Reviewed: Stone Idolatrous IPA
Product description: Stone Idolatrous IPA represents the elevated state of reverence that Stone extols for the venerable and almighty Hop. El Dorado & Mosaic hops have been anointed to bestow their divine qualities on this sacred brew. This limited release is part of Stone’s Hop Worship Seasonal IPA Series…Glory be to those who imbibe it in its freshest form…and faithfully worship thy Hop in the beauty of blissful bitterness. 7% ABV, 75 IBUs.
Stone Brewing – Stone Idolatrous IPA – 12oz can served in Nonic pint glass – 7% ABV
I’m reviewing Idolatrous from a 6-pack of 12oz cans picked up at my local grocery store for $9.99. Though it took some tossing and turning, I eventually found the packaging date on the outside carton. It reads 6/12/18, so this batch is about 6 weeks old. On the bottom of the cans, you get the packaging date again as well as a Best By date of 10/10/18. So Stone has given this beer a 120-day freshness window. I then sampled the beers over the course of the week to get the fullest experience possible.
Here’s what I expected from Idolatrous: a modern, clear, clean IPA that brought forth all of the beautiful fruity characteristics we love from Mosaic hops and maybe some weird stuff I’m not yet used to with El Dorado hops. (Quick research suggests that El Dorado is a higher alpha acid hop.) I loved the first beer in Stone’s Hop Worship series, Exalted IPA, and wrote earlier this year that Exalted was an IPA for hopheads. It was aggressive and gave you that big hop fix for those that care less about delicacy and more about kettle hop bitterness. Since Exalted already hit a home run on that front, I wanted to see Stone take this series to a new place. Stone has pushed the envelope previously with Tangerine Express and Vengeful Spirit, two of my favorite beers from last year. So it isn’t unreasonable to see this beer take a clean, brighter IPA stance.
Cracking open the can, Idolatrous is clear amber in color and it generates one of the most impressive heads of foam I’ve ever seen on a beer thanks to gratuitous hop oils in solution no doubt. An ice cream scoop of foam rises out of the glass and doesn’t spill over edge thanks to an impressive meringue-like consistency (see photo above).
Dive in for the aroma and the delicate fruity touches of Mosaic are absent. Instead, there’s a lot of citrus peel like white grapefruit, lemon, and lime. As it warms up, cake and bread rolls come through as the volatile hop aromas dissipate. Flavor-wise, Idolatrous is huge on bitterness with what I assume are the El Dorado hops working at full capacity for that high IBU wallop. A lot of what I wrote previously about Exalted IPA is directly relevant here, as my assumption is that the base beer is wholly unchanged while the hops have just been subbed for different varieties.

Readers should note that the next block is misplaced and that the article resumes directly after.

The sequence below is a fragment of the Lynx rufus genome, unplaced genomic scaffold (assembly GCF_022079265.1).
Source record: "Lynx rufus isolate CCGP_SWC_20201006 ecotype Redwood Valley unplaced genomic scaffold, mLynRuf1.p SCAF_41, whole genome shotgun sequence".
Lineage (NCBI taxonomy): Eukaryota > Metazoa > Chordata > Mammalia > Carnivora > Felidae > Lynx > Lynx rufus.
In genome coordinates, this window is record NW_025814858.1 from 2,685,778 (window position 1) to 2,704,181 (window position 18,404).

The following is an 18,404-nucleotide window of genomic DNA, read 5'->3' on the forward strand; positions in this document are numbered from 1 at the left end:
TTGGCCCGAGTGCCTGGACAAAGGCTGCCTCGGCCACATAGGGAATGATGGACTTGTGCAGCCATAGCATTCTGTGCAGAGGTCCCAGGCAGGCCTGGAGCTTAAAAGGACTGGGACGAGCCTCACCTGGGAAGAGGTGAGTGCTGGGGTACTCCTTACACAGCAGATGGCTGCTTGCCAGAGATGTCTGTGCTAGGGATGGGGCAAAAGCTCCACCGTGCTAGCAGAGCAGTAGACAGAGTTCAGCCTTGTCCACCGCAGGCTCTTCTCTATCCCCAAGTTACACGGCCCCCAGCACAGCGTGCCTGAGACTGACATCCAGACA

Idolatrous is an old-school IPA at its core with huge resinous hops dominating every facet. It’s a burly beer with a chewier, medium to almost heavy body built on toasted bread, pine sap, walnuts, and pound cake. Bitterness is easily a 9 out of 10 approaching tannic tea leaf flavors while sweetness seems on par with Exalted at a 4 out of 10. That places the beer off-balance and in the aggressively hop forward category, which may be a good thing for die-hard Stone fans that have come to expect that from such beer as Stone’s flagship IPA.
Despite the hefty bitterness, Idolatrous is enjoyable and drinkable with a silky, caramel-laden mouthfeel that gives your palate much needed respite from the resin overload. It is anything but modern and “subtlety” is not in its vocabulary. Just like with Exalted, this series continues to show that there is still a place for the old-school, chewy, ultra bitter, amber IPA. Though my overall feeling towards this beer is “meh” compared to my previous fascination with Exalted IPA, I found that I would reach into the fridge to grab Idolatrous without hesitation. It’s a predictable fix for us hopheads and takes me back in time to 2008 when there were few beers on the shelf as bitter as Stone’s latest concoction.
For lovers of big bitterness, Idolatrous is a safe bet. For lovers of what we have come to expect from clear Mosaic IPAs, Idolatrous stomps on that finesse and drowns it out with the heavier alpha acid punch of El Dorado.
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